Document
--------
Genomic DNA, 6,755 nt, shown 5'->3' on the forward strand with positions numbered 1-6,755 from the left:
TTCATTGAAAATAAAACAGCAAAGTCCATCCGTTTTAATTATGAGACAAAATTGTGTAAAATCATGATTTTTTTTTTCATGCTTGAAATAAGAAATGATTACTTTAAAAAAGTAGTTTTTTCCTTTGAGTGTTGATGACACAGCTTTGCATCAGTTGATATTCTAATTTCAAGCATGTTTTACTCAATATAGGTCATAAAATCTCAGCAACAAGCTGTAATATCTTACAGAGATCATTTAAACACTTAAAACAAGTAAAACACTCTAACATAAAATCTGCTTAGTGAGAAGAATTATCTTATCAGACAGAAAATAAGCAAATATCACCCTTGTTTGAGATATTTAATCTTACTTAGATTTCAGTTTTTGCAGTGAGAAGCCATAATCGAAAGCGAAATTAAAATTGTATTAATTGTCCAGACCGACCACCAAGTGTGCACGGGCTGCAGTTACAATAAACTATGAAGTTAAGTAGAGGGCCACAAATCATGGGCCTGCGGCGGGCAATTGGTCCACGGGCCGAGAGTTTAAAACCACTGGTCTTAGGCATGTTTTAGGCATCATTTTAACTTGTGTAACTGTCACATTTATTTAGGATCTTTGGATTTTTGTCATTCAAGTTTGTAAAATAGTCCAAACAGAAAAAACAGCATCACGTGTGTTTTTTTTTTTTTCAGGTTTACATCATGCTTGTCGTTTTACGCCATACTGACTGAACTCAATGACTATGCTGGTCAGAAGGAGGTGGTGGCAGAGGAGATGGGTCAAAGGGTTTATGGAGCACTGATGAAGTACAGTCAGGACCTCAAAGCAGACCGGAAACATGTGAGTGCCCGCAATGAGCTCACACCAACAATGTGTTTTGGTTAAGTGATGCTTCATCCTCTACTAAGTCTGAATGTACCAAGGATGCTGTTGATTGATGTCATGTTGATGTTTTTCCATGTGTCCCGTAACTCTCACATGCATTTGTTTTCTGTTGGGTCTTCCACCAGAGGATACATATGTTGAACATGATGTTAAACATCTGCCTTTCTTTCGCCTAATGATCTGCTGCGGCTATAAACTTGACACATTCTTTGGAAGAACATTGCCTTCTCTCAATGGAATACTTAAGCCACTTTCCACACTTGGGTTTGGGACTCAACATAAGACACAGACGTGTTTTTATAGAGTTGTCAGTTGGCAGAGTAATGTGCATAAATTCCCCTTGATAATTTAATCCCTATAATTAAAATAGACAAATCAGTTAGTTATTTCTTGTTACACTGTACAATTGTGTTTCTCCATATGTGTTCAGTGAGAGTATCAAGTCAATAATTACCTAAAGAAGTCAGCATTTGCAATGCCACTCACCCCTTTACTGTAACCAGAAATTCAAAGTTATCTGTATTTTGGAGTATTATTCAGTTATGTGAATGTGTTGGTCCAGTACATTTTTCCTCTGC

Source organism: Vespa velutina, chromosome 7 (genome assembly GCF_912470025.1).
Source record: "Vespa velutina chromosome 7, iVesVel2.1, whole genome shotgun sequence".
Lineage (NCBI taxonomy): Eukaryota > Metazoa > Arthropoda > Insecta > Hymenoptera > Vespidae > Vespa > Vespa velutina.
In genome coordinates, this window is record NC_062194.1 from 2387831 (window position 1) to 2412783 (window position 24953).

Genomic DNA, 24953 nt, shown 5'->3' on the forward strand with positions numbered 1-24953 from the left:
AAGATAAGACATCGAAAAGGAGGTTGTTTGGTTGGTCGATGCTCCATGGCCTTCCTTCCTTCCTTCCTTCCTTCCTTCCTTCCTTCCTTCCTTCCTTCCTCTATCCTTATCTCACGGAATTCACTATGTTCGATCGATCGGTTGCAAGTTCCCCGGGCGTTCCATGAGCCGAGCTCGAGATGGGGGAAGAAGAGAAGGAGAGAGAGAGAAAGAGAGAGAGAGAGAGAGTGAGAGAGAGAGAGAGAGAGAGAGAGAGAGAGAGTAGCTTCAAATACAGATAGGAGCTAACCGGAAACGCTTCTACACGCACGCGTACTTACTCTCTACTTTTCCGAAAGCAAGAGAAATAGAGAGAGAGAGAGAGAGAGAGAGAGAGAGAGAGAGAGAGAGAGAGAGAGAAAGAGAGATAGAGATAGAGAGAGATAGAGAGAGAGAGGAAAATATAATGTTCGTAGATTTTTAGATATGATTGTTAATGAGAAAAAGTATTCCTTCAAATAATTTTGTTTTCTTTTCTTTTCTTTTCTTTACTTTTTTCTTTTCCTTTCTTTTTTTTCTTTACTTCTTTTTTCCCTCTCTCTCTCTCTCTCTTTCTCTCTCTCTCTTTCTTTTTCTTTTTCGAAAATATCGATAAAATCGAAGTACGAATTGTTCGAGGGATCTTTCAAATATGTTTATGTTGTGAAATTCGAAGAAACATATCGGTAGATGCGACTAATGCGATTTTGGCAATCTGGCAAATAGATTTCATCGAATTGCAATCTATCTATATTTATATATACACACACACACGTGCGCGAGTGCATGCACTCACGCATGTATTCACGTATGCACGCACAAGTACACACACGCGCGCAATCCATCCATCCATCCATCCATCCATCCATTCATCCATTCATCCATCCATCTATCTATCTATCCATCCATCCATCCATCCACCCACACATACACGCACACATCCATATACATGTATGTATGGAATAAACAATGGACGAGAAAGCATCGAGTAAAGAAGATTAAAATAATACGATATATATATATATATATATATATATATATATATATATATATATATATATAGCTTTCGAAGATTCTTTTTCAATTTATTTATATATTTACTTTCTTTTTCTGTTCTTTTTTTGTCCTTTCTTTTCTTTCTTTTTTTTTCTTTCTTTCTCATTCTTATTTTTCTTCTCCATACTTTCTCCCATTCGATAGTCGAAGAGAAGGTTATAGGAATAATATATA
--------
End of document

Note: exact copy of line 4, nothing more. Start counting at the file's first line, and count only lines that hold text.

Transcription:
Source record: "Vespa velutina chromosome 7, iVesVel2.1, whole genome shotgun sequence".